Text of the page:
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#SQL30 Day 13: Permutations

Welcome to the SQL showdown series!

What is this and how does it work?

I'm committing to publishing a SQL challenge every day for 30 days. In each post I'll describe my solution to the last day's challenge. I'll follow that up with a full description of the challenge for the next day.

Write your own solution in the comments! Let's see who can come up with the most creative solutions.

Challenge #13: Permutations

This is a seemingly simple, yet somewhat tricky challenge for today.

Can you generate all of the permutations of a given set in SQL?

There is no table available on the sandbox server for today's challenge, but the source data is easy to create using something like the generate_series function in PostgreSQL.

For this challenge I'm using the set {1, 2, 3}. Here's an example of the output we should get:

Alt Text

Solution to Challenge #12: Greatest Discount

The key trick to solving yesterday's challenge is to think in terms of events, rather than ranges of times. In other words, a discount starting is an event, and a discount ending is an event. When a discount starts the overall cumulative rate rises, and conversely, the rate falls when a discount ends.

To break down a range into separate events we can use UNION ALL to combine queries that select the start and end dates.

SELECT start_date AS dt, rate FROM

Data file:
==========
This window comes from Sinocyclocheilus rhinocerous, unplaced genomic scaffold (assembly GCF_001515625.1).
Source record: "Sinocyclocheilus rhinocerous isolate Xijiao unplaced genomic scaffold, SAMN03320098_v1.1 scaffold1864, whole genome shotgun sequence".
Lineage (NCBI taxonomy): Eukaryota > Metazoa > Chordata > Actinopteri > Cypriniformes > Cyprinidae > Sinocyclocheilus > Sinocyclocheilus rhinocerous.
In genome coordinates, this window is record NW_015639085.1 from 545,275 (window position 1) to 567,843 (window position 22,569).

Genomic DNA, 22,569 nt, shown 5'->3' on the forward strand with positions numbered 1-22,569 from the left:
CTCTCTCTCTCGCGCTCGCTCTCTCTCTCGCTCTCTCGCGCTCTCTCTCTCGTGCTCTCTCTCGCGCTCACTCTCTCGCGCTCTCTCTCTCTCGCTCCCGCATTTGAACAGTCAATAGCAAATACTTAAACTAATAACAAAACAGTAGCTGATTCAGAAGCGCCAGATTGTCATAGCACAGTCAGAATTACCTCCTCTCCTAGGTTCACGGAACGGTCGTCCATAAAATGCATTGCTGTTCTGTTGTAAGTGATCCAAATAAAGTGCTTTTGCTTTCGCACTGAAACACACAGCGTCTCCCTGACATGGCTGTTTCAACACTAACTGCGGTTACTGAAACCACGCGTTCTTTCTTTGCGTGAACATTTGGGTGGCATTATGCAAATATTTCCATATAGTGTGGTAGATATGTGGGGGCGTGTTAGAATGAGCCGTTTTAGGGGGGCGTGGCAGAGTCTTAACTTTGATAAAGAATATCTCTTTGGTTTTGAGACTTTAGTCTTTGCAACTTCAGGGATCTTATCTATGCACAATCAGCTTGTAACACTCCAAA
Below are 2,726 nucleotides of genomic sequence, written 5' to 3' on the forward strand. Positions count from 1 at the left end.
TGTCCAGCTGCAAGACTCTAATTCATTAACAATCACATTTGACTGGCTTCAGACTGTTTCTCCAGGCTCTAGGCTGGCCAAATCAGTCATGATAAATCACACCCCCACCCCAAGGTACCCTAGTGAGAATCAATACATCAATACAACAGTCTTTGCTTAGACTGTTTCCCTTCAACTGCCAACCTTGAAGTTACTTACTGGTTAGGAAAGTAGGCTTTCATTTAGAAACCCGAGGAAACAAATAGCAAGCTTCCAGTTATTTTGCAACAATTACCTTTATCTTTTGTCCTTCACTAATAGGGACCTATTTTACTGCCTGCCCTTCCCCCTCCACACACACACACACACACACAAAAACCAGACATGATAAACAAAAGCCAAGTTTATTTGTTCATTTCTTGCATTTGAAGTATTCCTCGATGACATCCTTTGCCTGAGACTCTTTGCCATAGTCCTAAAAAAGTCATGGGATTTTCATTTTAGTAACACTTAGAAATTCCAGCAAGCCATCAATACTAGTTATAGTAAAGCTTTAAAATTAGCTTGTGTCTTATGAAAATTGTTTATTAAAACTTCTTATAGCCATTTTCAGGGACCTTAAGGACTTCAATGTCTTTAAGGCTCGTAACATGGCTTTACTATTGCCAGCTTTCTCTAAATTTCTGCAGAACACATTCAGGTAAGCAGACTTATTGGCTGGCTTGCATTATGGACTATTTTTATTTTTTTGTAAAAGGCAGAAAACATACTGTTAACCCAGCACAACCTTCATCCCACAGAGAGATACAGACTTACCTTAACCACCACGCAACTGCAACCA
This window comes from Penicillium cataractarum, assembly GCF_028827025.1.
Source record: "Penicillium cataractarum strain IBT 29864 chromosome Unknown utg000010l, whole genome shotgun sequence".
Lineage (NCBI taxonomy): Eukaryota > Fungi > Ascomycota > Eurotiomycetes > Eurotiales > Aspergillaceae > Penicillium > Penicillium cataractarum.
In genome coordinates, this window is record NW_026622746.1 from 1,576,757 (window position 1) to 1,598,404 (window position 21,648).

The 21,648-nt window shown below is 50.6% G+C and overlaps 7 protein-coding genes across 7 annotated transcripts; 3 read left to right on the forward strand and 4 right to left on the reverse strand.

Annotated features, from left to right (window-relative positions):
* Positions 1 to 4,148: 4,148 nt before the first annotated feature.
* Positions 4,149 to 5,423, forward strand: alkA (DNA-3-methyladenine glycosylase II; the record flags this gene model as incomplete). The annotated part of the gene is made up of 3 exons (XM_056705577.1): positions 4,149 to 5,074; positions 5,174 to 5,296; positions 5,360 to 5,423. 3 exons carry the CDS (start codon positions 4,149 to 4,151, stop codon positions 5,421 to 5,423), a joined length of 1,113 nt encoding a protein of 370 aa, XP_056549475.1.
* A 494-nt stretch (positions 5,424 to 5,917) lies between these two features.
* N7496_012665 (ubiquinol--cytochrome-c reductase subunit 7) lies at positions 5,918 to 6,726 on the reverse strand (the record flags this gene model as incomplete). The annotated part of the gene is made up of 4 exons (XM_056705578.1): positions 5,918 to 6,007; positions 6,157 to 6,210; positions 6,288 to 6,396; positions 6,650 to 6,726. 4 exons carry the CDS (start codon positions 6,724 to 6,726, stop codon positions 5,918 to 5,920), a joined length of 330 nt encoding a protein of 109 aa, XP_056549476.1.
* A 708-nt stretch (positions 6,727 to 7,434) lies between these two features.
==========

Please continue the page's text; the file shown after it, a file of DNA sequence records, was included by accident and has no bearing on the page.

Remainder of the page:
SELECT end_date AS dt, -rate FROM

Negating the rate in the second query will allow us to do a running total on the rates, thus giving the cumulative rate at each point in time.

Whenever a phrase like "running total" or "rolling average" appears, it's a safe bet that window functions are part of the solution. Let's look at how we can combine the first query with a window function to find the cumulative discount rate:

SELECT sum(rate) OVER (ORDER BY dt) AS cumulative_disc, dts.dt FROM (
  SELECT start_date AS dt, rate FROM
  SELECT end_date AS dt, -rate FROM
) AS dts ORDER BY cumulative_disc DESC;

The ORDER BY within the OVER clause limits the sum to the current row and all rows prior to it (sorted by date). From there it's just a matter of sorting the entire query to get the greatest possible discount.

Good luck!

Have fun, and I can't wait to see what you come up with! I'll be back tomorrow with a solution to this problem and a new challenge.

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